Jason Hammel sees Cubs ready for playoffs: ‘We’re good and we know it’


Jason Hammel sees Cubs ready for playoffs: ‘We’re good and we know it’

CINCINNATI – Jason Hammel had always been optimistic about the rebuild, twice signing with the Cubs as a free agent, first on a flip deal and then the multiyear contract that was supposed to help bridge the team into contention.

But to win 94 games and have the third-best record in the majors by 2015?

“I think everybody would be a little surprised at that,” Hammel said after Thursday’s 5-3 win over the Cincinnati Reds. “But that’s not to say it wasn’t in the cards. We’re good. And we know it."

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The rookie hazing meant franchise-level players –  Kris Bryant, Addison Russell, Kyle Schwarber, Jorge Soler – had to put on dresses and pose for a group photo inside Great American Ball Park’s visiting clubhouse.

The youth movement accelerated this year, but to make a long postseason run, the Cubs will need a veteran starter like Hammel to step forward.

For five scoreless innings, Hammel (10-7, 3.74 ERA) shut down a last-place team that has lost 12 games in a row. Hammel looked sharper against a Reds lineup that still included Joey Votto, Brandon Phillips, Jay Bruce and Todd Frazier, finishing with five strikeouts and zero walks.

Manager Joe Maddon – who has frustrated Hammel at times with the quick hook – worked off a pregame script and wanted to give his bullpen some work.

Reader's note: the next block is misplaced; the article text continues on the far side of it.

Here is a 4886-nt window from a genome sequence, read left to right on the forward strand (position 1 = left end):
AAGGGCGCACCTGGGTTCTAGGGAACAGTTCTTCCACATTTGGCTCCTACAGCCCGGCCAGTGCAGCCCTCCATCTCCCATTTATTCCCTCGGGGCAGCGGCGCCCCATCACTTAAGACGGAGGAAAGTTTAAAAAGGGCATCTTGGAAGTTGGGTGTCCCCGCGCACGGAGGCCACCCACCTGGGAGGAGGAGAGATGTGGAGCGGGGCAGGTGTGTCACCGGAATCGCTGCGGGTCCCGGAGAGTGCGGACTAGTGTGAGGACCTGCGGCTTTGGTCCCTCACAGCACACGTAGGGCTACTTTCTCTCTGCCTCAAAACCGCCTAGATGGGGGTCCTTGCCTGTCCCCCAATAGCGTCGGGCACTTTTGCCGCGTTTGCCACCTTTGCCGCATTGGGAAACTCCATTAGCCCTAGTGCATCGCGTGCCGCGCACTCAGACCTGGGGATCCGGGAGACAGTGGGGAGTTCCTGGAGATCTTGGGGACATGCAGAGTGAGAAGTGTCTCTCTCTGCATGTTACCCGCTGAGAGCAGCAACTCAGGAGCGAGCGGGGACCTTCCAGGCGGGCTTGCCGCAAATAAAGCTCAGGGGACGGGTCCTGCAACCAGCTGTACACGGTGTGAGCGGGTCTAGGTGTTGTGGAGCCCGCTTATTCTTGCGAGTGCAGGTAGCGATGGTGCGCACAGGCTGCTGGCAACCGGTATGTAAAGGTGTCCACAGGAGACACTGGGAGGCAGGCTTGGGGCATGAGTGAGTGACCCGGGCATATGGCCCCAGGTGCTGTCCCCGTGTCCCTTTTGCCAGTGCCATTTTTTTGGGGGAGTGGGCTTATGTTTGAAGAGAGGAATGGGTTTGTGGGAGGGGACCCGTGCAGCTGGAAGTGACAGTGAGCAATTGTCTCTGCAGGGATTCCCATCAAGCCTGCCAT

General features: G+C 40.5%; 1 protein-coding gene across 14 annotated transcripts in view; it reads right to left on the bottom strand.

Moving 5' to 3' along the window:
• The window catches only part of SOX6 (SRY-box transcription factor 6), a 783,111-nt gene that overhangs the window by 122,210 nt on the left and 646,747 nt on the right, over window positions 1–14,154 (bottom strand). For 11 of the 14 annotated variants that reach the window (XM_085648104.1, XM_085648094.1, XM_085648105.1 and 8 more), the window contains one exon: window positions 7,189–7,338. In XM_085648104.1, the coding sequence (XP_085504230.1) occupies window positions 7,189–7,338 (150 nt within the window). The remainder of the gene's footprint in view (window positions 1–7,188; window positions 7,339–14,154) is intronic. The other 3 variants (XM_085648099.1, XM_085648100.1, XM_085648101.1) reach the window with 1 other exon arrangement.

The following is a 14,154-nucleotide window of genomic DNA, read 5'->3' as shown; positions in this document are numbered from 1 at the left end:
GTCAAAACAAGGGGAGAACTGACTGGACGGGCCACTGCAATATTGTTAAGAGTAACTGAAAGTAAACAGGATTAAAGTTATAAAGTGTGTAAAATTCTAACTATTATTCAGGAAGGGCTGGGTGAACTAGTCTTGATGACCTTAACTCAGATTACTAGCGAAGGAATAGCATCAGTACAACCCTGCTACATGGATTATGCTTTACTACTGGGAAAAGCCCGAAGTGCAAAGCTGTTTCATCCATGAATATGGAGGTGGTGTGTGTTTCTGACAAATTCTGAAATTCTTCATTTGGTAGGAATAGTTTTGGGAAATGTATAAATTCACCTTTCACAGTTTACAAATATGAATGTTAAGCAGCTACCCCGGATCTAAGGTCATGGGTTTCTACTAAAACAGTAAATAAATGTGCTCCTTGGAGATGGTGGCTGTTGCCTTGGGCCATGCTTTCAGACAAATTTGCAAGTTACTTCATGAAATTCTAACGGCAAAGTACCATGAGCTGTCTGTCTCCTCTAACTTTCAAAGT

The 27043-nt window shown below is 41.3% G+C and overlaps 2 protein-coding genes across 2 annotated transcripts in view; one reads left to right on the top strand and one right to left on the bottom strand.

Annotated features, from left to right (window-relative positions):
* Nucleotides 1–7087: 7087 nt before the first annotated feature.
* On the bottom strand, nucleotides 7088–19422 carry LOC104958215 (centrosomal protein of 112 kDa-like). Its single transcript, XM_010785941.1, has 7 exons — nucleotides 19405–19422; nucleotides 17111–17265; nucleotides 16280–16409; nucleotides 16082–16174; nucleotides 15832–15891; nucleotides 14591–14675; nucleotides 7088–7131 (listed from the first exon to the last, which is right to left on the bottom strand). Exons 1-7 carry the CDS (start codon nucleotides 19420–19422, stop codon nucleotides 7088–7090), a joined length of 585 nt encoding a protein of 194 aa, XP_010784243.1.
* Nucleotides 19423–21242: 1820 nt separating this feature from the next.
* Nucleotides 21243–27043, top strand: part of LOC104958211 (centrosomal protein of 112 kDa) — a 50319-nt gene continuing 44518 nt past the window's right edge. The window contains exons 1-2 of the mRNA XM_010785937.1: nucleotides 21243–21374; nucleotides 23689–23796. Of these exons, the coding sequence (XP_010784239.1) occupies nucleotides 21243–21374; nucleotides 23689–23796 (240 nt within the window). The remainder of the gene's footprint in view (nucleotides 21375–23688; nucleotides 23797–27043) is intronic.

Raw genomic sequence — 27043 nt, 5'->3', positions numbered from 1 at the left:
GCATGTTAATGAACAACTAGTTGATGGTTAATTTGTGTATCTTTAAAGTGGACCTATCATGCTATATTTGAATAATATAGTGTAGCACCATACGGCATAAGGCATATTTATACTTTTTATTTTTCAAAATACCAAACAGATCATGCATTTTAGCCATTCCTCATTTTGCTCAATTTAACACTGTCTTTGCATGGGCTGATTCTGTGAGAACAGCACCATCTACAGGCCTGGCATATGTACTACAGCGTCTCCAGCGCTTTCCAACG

“I was obviously surprised,” Hammel said. “I think the only way I wouldn’t have made a stink about it was because I felt so good. I wanted to continue to go out there and feel it. It’s been a little while.

“Any time you’re working yourself out of a funk, you want to keep doing it and keep doing it.”

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Hammel might have needed that boost of confidence for October. A leg injury clearly disrupted his rhythm and impacted his performance before (2.86 ERA) and after (5.10 ERA) the All-Star break.

“A tale of two halves,” Hammel said. “Post-injury, I wasn’t very good. That’s the honest view of it, but sometimes those things can derail you a little bit. Not to make excuses, but I battled and did the best that I could with what I had.”

If the Cubs survive the wild-card game against the Pittsburgh Pirates and advance to face the St. Louis Cardinals, do you expect to be a playoff starter?

“I’m going to prepare that way,” Hammel said.

A series to forget: Facts and figures from Cubs' rough weekend in Cincinnati

A series to forget: Facts and figures from Cubs' rough weekend in Cincinnati

The Cubs and their fans may want to invent and use one of those Men In Black neuralyzers because the four-game series in Cincinnati was one to forget.

The Reds finished off a four-game sweep of the Cubs on Sunday with an 8-6 win. The way the Reds won the finale will be especially painful for the Cubs considering they led 6-1 after six innings. Mike Montgomery appeared to tire in the seventh inning and Pedro Strop got rocked out of the bullpen to lead to a seven-run seventh for the hosts.